Things have been rough in North Korea since President Donald Trump stepped up the pressure. Reports say gasoline and other basic resources have run dry, and the regime is growing increasingly desperate for cash.
So desperate, Kim Jong Un may have ordered this weekend’s global cyberattack that ransomed computers back to their users… and it netted a paltry $30,000 in bitcoins.
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That’s not exactly going to shower the country in riches.
Cybersecurity experts are pointing to circumstantial evidence that North Korea may be behind the global “ransomware” attack: the way the hackers took hostage computers and servers across the world was similar to previous cyberattacks attributed to North Korea.
Simon Choi, a director at South Korean anti-virus software company Hauri Inc. who has analyzed North Korean malware since 2008 and advises the government, said Tuesday that the North is no newcomer to the world of bitcoins. It has been mining the digital currency using malicious computer programs since as early as 2013, he said.
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In the attack, hackers demand payment from victims in bitcoins to regain access to their encrypted computers. The malware has scrambled data at hospitals, factories, government agencies, banks and other businesses since Friday, but an expected second-wave outbreak largely failed to materialize after the weekend, in part because security researchers had already defanged it .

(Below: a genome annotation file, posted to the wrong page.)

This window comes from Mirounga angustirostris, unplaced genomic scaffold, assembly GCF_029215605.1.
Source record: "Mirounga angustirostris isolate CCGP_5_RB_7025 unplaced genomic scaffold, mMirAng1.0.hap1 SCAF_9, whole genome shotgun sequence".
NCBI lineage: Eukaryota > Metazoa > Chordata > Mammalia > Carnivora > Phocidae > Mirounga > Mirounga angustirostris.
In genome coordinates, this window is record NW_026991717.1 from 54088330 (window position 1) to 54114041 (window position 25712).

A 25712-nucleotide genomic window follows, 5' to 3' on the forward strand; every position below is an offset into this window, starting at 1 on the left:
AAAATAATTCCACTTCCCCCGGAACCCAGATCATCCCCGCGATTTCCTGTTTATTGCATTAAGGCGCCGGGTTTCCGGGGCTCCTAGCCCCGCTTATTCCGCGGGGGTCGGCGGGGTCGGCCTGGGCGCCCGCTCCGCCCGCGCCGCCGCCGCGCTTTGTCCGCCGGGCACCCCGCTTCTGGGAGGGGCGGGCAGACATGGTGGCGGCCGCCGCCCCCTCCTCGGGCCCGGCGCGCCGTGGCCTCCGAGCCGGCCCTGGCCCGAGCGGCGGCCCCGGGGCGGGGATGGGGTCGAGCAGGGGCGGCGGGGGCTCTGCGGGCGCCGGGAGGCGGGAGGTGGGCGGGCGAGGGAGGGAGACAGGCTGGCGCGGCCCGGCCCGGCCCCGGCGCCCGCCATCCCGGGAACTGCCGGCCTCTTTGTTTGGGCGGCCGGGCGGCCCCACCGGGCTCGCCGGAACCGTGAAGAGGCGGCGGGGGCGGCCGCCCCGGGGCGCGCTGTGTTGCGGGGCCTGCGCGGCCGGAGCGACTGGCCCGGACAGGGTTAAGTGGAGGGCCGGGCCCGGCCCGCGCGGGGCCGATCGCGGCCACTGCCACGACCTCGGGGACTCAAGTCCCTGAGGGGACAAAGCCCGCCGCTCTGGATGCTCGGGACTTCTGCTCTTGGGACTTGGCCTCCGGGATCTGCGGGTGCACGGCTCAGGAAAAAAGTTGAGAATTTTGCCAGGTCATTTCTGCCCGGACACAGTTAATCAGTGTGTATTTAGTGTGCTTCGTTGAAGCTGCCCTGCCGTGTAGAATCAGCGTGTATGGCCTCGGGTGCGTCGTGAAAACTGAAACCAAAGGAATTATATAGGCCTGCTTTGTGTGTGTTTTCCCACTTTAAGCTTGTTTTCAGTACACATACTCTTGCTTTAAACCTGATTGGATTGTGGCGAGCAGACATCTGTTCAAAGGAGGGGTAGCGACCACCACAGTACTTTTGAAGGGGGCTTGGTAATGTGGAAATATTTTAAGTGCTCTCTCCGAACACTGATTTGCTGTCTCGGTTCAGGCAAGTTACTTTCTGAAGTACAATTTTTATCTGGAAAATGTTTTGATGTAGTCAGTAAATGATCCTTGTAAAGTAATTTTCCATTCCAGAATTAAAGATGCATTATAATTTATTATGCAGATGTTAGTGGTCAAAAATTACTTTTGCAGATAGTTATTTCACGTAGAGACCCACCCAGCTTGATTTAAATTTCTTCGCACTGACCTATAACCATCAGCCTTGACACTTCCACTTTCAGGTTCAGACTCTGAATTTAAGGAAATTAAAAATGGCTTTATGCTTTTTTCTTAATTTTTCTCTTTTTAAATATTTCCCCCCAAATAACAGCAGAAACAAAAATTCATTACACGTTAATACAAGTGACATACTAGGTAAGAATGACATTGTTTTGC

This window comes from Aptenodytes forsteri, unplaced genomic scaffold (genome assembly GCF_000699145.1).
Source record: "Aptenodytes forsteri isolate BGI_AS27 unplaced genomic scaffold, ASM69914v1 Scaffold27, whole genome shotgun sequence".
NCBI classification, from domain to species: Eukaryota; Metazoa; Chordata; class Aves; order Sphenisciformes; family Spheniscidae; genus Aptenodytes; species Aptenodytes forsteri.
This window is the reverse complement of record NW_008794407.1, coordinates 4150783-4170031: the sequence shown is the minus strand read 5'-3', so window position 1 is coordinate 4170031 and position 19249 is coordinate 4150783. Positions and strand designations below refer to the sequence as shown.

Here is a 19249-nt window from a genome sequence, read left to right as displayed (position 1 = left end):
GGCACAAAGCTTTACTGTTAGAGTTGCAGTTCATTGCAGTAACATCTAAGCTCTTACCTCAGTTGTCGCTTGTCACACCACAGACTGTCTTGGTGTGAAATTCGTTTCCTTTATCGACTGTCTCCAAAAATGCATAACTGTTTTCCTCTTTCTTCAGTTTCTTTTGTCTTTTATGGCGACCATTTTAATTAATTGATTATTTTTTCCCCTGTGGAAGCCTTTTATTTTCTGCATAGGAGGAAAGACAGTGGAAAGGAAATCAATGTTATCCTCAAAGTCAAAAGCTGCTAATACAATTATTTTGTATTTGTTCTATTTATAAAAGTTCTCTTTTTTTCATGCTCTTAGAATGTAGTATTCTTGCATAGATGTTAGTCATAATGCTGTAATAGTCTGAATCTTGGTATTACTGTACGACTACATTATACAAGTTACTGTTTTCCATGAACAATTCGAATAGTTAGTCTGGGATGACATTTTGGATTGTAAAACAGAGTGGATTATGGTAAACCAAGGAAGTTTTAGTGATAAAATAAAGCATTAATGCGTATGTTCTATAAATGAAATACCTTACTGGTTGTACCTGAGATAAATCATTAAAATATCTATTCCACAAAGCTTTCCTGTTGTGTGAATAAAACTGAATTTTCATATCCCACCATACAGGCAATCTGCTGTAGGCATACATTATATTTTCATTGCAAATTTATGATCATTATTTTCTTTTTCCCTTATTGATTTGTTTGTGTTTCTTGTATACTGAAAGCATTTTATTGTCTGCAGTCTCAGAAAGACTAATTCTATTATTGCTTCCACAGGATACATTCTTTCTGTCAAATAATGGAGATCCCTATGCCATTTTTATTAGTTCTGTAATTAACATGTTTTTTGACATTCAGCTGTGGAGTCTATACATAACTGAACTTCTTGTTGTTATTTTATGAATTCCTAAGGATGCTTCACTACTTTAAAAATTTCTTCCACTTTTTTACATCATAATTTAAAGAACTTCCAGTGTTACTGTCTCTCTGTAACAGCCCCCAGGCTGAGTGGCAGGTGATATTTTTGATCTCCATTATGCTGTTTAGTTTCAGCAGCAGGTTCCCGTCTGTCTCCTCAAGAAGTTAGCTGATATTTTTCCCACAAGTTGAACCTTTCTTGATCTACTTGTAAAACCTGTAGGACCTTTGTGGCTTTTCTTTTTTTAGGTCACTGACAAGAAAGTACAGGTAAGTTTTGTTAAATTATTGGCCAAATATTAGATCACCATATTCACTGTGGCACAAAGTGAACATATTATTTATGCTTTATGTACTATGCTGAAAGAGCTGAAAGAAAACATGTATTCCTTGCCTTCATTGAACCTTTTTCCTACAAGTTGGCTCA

Choi is one of a number of researchers around the world who have suggested a possible link between the “ransomware” known as WannaCry and hackers linked to North Korea. Researchers at Symantec and Kaspersky Lab have found similarities between WannaCry and previous attacks blamed on North Korea.
While Choi’s speculation may deepen suspicions that the nuclear-armed state is responsible, the evidence is still far from conclusive. Authorities are working to catch the extortionists behind the global cyberattack, searching for digital clues and following the money.
This method, which allows quick and massive infections of computers with security weaknesses, has been found in previously known North Korean cyberattacks, including the Sony hack in 2014 blamed on North Korea.
“Since a July 2009 cyberattack by North Korea, they used the same method,” Choi said. “It’s not unique in North Korea but it’s also not a very common method.”
Choi also cited an accidental communication he had last year with a hacker traced to a North Korean internet address who admitted development of ransomware.
South Korea was mostly spared from the latest ransomware attack, partly because constant threats from the North have made the government and companies careful about always updating their software.
South Korea has been a frequent target of cyberattacks that it traced to its northern neighbor. Some high-profile attacks between 2009 and 2013 shut down government websites, banking systems and paralyzed broadcasters.
The Associated Press contributed to this article